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    Author(s): W. A. Laycock; Dale Bartos; Keith Klement
    Date: 2001
    Source: In: Proceedings: 1st National Conference on Grazing Lands; December 5-8, 2000; Las Vegas, NV. Washington, D.C.: Grazing Lands Conservation Initiative. p. 615.
    Publication Series: Abstract
    Station: Rocky Mountain Research Station
    PDF: Download Publication  (595.59 KB)

    Description

    Recent conservation biology and environmental literature contains claims that livestock grazing has caused and continues to cause reduction in species diversity on Western rangelands, especially public rangelands. This paper present quantitative data on species richness (number of species) inside and outside 24 long-term exclosures; 8 exclosures in aspen vegetation in Utah, 8 in sagebrush and salt desert shrub vegetation in Wyoming and 8 in tall forbs and other high elevation vegetation in Montana. The areas inside and outside the exclosure were sampled in the mid 1990s and comparisons made of the number of species found inside versus outside. Any effect of grazing or protection from grazing on species richness should be revealed by these comparisons.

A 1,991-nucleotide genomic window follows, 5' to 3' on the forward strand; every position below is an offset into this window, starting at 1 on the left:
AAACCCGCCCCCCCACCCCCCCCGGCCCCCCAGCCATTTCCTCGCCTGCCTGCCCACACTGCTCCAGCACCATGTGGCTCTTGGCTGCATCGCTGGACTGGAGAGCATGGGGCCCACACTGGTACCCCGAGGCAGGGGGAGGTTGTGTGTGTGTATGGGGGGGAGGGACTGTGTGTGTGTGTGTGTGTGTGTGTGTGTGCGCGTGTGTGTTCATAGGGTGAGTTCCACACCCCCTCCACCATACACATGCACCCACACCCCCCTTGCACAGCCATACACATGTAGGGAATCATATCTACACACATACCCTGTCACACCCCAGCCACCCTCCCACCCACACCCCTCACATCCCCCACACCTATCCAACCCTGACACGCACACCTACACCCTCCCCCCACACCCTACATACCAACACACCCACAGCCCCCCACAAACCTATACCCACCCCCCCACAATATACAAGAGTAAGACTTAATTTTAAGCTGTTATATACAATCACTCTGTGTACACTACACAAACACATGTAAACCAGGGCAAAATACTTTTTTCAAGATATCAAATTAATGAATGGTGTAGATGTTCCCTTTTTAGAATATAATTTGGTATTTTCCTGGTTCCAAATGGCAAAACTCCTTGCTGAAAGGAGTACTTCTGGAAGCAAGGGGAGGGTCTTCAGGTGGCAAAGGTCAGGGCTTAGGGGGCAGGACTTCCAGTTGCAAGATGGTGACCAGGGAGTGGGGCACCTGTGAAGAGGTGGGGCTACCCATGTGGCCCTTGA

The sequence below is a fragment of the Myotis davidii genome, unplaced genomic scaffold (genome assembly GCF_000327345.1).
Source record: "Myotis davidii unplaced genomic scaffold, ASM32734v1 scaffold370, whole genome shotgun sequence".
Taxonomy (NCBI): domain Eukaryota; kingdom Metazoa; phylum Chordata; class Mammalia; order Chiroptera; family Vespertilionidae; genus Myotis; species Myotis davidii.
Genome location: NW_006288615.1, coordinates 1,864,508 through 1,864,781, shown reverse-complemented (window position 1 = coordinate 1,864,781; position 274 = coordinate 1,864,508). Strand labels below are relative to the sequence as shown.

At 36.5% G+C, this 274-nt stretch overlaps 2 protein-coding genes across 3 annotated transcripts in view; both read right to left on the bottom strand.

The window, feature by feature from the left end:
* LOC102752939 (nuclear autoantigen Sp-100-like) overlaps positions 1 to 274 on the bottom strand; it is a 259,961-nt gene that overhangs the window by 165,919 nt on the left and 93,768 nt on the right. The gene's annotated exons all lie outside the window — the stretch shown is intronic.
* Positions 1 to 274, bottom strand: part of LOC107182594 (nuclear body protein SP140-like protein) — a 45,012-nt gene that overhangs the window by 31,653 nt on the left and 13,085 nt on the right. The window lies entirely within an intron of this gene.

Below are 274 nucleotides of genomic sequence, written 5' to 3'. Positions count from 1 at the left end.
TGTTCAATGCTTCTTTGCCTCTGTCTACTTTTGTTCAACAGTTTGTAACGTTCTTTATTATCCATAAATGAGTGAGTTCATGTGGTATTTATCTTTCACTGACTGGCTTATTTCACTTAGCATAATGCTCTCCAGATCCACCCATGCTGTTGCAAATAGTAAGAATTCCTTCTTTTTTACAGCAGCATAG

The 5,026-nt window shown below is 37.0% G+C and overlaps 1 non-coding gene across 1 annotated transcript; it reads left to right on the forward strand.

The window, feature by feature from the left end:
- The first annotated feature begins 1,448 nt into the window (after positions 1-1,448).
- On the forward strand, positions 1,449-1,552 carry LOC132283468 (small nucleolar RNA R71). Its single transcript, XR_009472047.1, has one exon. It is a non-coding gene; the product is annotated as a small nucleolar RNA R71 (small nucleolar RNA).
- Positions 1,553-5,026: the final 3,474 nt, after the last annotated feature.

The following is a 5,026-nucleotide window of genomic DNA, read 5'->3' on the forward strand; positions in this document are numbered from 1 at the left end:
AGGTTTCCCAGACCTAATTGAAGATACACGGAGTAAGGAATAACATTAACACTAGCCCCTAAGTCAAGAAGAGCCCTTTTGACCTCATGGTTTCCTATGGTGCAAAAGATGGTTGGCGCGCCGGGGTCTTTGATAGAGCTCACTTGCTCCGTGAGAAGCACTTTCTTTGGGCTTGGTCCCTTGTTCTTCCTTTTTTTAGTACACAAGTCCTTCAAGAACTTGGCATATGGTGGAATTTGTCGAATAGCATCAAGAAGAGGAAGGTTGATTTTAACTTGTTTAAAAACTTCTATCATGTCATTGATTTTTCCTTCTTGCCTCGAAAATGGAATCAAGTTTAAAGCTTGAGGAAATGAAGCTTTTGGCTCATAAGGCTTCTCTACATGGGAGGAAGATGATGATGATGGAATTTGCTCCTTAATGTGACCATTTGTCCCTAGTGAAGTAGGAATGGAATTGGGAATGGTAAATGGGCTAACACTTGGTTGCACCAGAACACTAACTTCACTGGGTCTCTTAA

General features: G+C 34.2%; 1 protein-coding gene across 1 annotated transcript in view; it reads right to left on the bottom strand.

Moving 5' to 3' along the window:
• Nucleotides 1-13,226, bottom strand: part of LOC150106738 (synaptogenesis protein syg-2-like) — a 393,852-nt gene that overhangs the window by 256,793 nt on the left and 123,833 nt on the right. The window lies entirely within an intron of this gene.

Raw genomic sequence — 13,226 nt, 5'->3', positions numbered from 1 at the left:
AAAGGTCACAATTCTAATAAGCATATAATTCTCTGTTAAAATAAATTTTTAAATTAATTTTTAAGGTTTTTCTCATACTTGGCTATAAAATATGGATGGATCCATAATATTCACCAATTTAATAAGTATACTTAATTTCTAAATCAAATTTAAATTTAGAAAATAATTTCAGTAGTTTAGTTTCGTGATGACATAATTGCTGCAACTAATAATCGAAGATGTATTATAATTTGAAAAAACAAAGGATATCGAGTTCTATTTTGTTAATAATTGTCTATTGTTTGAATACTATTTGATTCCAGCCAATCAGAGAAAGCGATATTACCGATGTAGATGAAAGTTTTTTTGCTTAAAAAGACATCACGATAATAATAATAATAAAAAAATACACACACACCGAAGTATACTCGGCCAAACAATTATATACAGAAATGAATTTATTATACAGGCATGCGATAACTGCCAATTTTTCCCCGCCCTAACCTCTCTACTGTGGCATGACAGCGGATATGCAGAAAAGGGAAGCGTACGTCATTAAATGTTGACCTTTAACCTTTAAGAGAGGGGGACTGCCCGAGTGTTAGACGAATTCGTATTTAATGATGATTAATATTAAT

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    Citation

    Laycock, W. A.; Bartos, Dale; Klement, Keith. 2001. Species richness has not increased after long-term protection from grazing on sagebrush, aspen and tall forb rangelands. In: Proceedings: 1st National Conference on Grazing Lands; December 5-8, 2000; Las Vegas, NV. Washington, D.C.: Grazing Lands Conservation Initiative. p. 615.

    Keywords

    species richness, exclosures, grazing, sagebrush, aspen, tall forb

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